Why We Doubt What Women Say About Their Lives
In 1991, Anita Hill's testimony during Clarence Thomas's Senate confirmation hearing brought the problem of sexual harassment to a public audience. Although widely believed by women, Hill was defamed by conservatives and Thomas was confirmed to the Supreme Court. The tainting of Hill and her testimony is part of a larger social history in which women find themselves caught up in a system that refuses to believe what they say. Hill's experience shows how a tainted witness is not who someone is, but what someone can become.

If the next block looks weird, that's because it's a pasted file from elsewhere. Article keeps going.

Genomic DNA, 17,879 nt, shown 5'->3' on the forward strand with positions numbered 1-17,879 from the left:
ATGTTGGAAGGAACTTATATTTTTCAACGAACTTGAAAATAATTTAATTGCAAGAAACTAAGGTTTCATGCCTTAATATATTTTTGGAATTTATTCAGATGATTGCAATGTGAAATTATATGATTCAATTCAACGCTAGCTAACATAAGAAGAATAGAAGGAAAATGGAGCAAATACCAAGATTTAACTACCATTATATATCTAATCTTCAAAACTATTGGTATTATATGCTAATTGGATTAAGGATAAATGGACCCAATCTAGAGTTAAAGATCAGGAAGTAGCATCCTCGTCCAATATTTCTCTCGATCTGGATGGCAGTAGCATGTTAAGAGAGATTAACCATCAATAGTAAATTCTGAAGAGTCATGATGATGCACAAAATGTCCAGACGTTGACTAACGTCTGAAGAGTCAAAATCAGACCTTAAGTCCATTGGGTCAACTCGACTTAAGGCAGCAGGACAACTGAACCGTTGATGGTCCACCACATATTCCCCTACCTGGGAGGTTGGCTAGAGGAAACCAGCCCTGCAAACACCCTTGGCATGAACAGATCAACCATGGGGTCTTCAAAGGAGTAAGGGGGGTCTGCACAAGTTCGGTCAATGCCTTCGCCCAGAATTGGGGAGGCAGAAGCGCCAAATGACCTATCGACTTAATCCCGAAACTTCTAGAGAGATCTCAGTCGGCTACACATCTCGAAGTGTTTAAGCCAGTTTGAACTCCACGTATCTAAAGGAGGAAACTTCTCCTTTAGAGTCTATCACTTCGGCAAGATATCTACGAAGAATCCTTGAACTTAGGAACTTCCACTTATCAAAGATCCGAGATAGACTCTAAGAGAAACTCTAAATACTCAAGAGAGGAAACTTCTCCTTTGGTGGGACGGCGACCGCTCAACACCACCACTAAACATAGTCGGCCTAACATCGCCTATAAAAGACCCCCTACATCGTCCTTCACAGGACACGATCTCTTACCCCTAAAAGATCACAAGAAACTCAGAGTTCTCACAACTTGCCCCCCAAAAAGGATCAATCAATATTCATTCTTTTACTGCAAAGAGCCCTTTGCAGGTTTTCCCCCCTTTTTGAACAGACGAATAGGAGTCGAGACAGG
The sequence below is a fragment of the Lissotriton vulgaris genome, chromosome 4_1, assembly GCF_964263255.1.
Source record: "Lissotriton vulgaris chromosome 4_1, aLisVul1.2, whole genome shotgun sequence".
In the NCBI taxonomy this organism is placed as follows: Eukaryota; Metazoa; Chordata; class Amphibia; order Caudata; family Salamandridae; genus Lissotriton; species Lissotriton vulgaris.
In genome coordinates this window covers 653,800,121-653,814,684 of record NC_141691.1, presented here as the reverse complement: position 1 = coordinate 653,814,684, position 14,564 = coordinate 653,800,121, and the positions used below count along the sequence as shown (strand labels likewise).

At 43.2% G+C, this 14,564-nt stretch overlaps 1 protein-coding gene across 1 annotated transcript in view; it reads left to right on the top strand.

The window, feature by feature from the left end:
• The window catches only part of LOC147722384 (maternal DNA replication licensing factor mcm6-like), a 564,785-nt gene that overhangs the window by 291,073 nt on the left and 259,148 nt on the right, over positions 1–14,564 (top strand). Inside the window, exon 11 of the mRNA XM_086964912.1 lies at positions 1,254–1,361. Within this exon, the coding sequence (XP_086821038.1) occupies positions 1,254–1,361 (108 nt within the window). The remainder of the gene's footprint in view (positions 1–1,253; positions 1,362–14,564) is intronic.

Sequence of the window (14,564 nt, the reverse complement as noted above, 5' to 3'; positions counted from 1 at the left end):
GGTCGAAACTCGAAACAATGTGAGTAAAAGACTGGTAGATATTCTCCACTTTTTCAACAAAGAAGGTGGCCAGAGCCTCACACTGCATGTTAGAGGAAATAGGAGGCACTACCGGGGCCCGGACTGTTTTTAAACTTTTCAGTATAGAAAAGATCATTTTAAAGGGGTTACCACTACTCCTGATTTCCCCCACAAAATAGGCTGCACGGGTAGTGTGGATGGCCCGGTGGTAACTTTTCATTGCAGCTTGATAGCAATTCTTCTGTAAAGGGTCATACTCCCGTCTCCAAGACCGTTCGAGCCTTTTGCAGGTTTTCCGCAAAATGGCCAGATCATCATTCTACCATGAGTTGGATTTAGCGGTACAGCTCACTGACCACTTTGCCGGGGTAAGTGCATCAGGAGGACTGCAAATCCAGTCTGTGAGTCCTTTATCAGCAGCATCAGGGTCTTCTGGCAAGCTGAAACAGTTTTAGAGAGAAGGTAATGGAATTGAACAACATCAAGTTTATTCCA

Why are women so often considered unreliable witnesses to their own experiences? How are women discredited in legal courts and in courts of public opinion? Why is women's testimony so often mired in controversies fueled by histories of slavery and colonialism? How do new feminist witnesses enter testimonial networks and disrupt doubt? Tainted Witness examines how gender, race, and doubt stick to women witnesses as their testimony circulates in search of an adequate witness. Judgment falls unequally upon women who bear witness, as well-known conflicts about testimonial authority in the late twentieth and early twenty-first centuries reveal. Women's testimonial accounts demonstrate both the symbolic potency of women's bodies and speech in the public sphere and the relative lack of institutional security and control to which they can lay claim. Each testimonial act follows in the wake of a long and invidious association of race and gender with lying that can be found to this day within legal courts and everyday practices of judgment, defining these locations as willfully unknowing and hostile to complex accounts of harm. Bringing together feminist, literary, and legal frameworks, Leigh Gilmore provides provocative readings of what happens when women's testimony is discredited. She demonstrates how testimony crosses jurisdictions, publics, and the unsteady line between truth and fiction in search of justice.